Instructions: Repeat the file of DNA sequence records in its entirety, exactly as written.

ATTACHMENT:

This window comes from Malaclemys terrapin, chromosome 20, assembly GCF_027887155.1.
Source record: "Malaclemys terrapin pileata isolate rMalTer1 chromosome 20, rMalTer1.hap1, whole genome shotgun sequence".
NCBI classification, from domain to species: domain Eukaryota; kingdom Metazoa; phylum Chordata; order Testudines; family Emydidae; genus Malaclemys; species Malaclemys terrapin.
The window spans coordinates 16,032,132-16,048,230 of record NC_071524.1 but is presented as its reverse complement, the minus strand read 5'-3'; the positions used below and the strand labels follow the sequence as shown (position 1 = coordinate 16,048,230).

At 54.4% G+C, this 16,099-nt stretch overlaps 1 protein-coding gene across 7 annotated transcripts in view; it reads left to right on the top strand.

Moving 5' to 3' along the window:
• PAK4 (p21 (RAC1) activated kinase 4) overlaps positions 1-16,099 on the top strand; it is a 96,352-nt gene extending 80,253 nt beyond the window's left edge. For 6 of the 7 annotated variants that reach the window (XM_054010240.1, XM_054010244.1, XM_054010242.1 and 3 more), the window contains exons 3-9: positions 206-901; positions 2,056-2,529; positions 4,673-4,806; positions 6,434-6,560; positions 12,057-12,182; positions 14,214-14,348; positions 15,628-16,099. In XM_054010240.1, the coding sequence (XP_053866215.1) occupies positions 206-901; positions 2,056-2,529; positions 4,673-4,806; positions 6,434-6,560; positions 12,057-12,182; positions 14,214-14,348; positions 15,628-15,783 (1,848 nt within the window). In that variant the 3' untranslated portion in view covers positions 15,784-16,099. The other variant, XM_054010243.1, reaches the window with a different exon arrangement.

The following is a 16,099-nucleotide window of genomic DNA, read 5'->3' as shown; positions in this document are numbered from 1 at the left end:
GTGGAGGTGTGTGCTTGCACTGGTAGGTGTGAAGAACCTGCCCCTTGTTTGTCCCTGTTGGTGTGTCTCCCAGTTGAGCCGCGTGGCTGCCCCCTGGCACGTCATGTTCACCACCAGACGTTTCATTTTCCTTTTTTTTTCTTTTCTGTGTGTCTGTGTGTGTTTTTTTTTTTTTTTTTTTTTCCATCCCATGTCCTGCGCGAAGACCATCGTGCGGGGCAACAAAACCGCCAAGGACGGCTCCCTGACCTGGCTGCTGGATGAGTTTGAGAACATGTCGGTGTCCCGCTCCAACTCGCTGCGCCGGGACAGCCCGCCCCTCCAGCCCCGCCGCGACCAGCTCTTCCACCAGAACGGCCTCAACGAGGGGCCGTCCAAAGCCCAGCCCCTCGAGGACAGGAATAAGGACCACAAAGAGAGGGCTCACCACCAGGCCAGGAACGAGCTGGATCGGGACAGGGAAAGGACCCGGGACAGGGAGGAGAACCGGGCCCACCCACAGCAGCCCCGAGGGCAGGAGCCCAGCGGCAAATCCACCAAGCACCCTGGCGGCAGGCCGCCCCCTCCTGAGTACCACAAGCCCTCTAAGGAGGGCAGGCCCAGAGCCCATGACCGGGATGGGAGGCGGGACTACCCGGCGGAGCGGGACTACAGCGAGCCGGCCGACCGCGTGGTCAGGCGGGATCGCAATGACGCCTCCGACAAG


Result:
This window comes from Malaclemys terrapin, chromosome 20, assembly GCF_027887155.1.
Source record: "Malaclemys terrapin pileata isolate rMalTer1 chromosome 20, rMalTer1.hap1, whole genome shotgun sequence".
NCBI classification, from domain to species: domain Eukaryota; kingdom Metazoa; phylum Chordata; order Testudines; family Emydidae; genus Malaclemys; species Malaclemys terrapin.
The window spans coordinates 16,032,132-16,048,230 of record NC_071524.1 but is presented as its reverse complement, the minus strand read 5'-3'; the positions used below and the strand labels follow the sequence as shown (position 1 = coordinate 16,048,230).

At 54.4% G+C, this 16,099-nt stretch overlaps 1 protein-coding gene across 7 annotated transcripts in view; it reads left to right on the top strand.

Moving 5' to 3' along the window:
• PAK4 (p21 (RAC1) activated kinase 4) overlaps positions 1-16,099 on the top strand; it is a 96,352-nt gene extending 80,253 nt beyond the window's left edge. For 6 of the 7 annotated variants that reach the window (XM_054010240.1, XM_054010244.1, XM_054010242.1 and 3 more), the window contains exons 3-9: positions 206-901; positions 2,056-2,529; positions 4,673-4,806; positions 6,434-6,560; positions 12,057-12,182; positions 14,214-14,348; positions 15,628-16,099. In XM_054010240.1, the coding sequence (XP_053866215.1) occupies positions 206-901; positions 2,056-2,529; positions 4,673-4,806; positions 6,434-6,560; positions 12,057-12,182; positions 14,214-14,348; positions 15,628-15,783 (1,848 nt within the window). In that variant the 3' untranslated portion in view covers positions 15,784-16,099. The other variant, XM_054010243.1, reaches the window with a different exon arrangement.

The following is a 16,099-nucleotide window of genomic DNA, read 5'->3' as shown; positions in this document are numbered from 1 at the left end:
GTGGAGGTGTGTGCTTGCACTGGTAGGTGTGAAGAACCTGCCCCTTGTTTGTCCCTGTTGGTGTGTCTCCCAGTTGAGCCGCGTGGCTGCCCCCTGGCACGTCATGTTCACCACCAGACGTTTCATTTTCCTTTTTTTTTCTTTTCTGTGTGTCTGTGTGTGTTTTTTTTTTTTTTTTTTTTTCCATCCCATGTCCTGCGCGAAGACCATCGTGCGGGGCAACAAAACCGCCAAGGACGGCTCCCTGACCTGGCTGCTGGATGAGTTTGAGAACATGTCGGTGTCCCGCTCCAACTCGCTGCGCCGGGACAGCCCGCCCCTCCAGCCCCGCCGCGACCAGCTCTTCCACCAGAACGGCCTCAACGAGGGGCCGTCCAAAGCCCAGCCCCTCGAGGACAGGAATAAGGACCACAAAGAGAGGGCTCACCACCAGGCCAGGAACGAGCTGGATCGGGACAGGGAAAGGACCCGGGACAGGGAGGAGAACCGGGCCCACCCACAGCAGCCCCGAGGGCAGGAGCCCAGCGGCAAATCCACCAAGCACCCTGGCGGCAGGCCGCCCCCTCCTGAGTACCACAAGCCCTCTAAGGAGGGCAGGCCCAGAGCCCATGACCGGGATGGGAGGCGGGACTACCCGGCGGAGCGGGACTACAGCGAGCCGGCCGACCGCGTGGTCAGGCGGGATCGCAATGACGCCTCCGACAAG